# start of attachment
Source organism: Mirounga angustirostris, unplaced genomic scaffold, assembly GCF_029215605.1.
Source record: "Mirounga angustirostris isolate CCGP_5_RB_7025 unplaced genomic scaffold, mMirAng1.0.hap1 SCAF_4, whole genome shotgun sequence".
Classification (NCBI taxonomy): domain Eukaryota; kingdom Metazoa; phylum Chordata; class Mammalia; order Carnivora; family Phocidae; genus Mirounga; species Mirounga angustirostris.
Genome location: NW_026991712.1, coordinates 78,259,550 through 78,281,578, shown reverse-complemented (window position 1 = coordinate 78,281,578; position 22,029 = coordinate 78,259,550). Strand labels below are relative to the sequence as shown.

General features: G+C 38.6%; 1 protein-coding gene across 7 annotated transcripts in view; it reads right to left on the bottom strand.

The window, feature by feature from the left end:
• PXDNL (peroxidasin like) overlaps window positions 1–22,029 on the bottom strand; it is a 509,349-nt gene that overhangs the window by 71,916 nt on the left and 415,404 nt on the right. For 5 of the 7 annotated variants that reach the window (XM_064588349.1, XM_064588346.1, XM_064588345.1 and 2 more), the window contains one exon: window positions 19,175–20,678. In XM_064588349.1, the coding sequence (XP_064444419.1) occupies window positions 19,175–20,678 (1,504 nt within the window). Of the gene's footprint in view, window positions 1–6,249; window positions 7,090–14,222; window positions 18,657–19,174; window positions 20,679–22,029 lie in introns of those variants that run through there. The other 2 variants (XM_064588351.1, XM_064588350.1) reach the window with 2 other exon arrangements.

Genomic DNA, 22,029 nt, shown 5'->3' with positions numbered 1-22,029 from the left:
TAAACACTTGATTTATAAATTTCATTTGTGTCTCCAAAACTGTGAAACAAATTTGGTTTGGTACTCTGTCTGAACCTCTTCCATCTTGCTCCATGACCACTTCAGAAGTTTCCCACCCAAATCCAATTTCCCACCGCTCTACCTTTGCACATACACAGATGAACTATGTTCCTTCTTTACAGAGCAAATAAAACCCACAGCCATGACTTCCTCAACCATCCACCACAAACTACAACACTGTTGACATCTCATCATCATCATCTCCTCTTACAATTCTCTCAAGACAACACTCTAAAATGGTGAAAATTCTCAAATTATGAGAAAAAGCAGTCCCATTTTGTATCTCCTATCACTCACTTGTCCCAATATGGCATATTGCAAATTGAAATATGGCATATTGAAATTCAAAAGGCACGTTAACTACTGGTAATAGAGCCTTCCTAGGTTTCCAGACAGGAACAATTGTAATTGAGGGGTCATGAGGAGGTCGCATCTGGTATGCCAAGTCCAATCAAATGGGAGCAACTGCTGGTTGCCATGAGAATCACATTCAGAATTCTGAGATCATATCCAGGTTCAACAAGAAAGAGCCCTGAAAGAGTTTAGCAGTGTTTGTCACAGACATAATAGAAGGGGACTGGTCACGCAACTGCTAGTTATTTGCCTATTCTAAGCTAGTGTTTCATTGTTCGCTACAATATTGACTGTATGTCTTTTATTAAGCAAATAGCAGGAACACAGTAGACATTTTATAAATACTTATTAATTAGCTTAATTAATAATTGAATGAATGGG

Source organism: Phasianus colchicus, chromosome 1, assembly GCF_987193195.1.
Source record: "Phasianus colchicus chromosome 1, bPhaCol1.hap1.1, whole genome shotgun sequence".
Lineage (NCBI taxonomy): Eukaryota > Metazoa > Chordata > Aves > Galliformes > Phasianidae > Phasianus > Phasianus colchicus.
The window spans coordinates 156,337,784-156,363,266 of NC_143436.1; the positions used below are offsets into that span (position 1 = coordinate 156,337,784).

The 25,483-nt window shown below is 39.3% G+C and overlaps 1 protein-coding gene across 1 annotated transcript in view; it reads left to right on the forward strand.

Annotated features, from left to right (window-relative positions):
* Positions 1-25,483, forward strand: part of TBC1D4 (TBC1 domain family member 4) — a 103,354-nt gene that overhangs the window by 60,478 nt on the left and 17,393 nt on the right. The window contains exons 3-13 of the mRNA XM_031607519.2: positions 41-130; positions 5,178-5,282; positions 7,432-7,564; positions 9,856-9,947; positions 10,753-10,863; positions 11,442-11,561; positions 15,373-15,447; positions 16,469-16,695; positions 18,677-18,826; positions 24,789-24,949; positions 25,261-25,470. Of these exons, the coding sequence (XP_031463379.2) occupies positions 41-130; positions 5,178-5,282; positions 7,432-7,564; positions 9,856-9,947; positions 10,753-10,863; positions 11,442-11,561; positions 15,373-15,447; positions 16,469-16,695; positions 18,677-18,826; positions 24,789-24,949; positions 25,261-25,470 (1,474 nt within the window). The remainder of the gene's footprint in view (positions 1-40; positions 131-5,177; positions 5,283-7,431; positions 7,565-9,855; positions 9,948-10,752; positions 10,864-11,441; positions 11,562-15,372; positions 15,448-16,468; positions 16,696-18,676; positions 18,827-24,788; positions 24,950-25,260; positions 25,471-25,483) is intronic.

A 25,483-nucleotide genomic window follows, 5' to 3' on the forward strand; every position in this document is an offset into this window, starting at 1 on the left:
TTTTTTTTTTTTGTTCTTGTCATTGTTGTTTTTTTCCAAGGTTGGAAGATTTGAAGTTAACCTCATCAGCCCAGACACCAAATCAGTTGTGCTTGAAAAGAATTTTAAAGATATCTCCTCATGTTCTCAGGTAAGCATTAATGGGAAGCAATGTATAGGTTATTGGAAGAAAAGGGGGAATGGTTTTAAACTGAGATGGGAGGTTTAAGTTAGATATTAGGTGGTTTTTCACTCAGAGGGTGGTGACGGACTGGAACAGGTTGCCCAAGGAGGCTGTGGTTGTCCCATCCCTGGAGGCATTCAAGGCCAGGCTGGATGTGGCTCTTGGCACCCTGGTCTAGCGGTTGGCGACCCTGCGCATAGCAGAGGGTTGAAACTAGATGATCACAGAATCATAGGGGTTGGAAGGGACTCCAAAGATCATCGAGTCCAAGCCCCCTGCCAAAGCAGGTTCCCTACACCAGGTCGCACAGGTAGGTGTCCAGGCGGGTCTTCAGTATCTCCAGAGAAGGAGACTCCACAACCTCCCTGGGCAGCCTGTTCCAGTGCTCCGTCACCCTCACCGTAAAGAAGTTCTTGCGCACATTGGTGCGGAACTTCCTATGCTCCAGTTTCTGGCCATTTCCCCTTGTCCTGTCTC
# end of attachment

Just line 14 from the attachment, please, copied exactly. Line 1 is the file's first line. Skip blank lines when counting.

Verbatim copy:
The 25,483-nt window shown below is 39.3% G+C and overlaps 1 protein-coding gene across 1 annotated transcript in view; it reads left to right on the forward strand.